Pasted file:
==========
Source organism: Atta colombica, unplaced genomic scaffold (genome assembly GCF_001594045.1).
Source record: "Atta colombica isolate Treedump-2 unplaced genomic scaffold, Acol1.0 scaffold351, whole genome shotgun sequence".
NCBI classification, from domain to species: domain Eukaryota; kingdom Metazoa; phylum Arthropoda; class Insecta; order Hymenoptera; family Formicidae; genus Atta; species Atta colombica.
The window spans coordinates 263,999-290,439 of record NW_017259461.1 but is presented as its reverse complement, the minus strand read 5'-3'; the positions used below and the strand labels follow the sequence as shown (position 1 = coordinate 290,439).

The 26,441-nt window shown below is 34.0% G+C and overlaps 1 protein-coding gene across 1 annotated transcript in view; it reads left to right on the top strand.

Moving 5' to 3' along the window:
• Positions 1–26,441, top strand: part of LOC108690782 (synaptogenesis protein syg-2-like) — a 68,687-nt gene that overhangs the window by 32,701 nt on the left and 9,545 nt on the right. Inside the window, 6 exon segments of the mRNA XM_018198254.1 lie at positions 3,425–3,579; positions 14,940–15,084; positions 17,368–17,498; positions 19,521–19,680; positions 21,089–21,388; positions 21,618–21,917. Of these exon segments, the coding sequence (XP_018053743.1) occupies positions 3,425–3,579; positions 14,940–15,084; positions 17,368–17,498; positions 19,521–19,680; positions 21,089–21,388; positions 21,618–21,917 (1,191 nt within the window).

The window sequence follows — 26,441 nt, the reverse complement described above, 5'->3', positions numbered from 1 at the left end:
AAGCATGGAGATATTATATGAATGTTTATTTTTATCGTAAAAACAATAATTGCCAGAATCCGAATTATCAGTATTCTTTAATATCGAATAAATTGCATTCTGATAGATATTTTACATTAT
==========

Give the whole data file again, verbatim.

Source organism: Atta colombica, unplaced genomic scaffold (genome assembly GCF_001594045.1).
Source record: "Atta colombica isolate Treedump-2 unplaced genomic scaffold, Acol1.0 scaffold351, whole genome shotgun sequence".
NCBI classification, from domain to species: domain Eukaryota; kingdom Metazoa; phylum Arthropoda; class Insecta; order Hymenoptera; family Formicidae; genus Atta; species Atta colombica.
The window spans coordinates 263,999-290,439 of record NW_017259461.1 but is presented as its reverse complement, the minus strand read 5'-3'; the positions used below and the strand labels follow the sequence as shown (position 1 = coordinate 290,439).

The 26,441-nt window shown below is 34.0% G+C and overlaps 1 protein-coding gene across 1 annotated transcript in view; it reads left to right on the top strand.

Moving 5' to 3' along the window:
• Positions 1–26,441, top strand: part of LOC108690782 (synaptogenesis protein syg-2-like) — a 68,687-nt gene that overhangs the window by 32,701 nt on the left and 9,545 nt on the right. Inside the window, 6 exon segments of the mRNA XM_018198254.1 lie at positions 3,425–3,579; positions 14,940–15,084; positions 17,368–17,498; positions 19,521–19,680; positions 21,089–21,388; positions 21,618–21,917. Of these exon segments, the coding sequence (XP_018053743.1) occupies positions 3,425–3,579; positions 14,940–15,084; positions 17,368–17,498; positions 19,521–19,680; positions 21,089–21,388; positions 21,618–21,917 (1,191 nt within the window).

The window sequence follows — 26,441 nt, the reverse complement described above, 5'->3', positions numbered from 1 at the left end:
AAGCATGGAGATATTATATGAATGTTTATTTTTATCGTAAAAACAATAATTGCCAGAATCCGAATTATCAGTATTCTTTAATATCGAATAAATTGCATTCTGATAGATATTTTACATTAT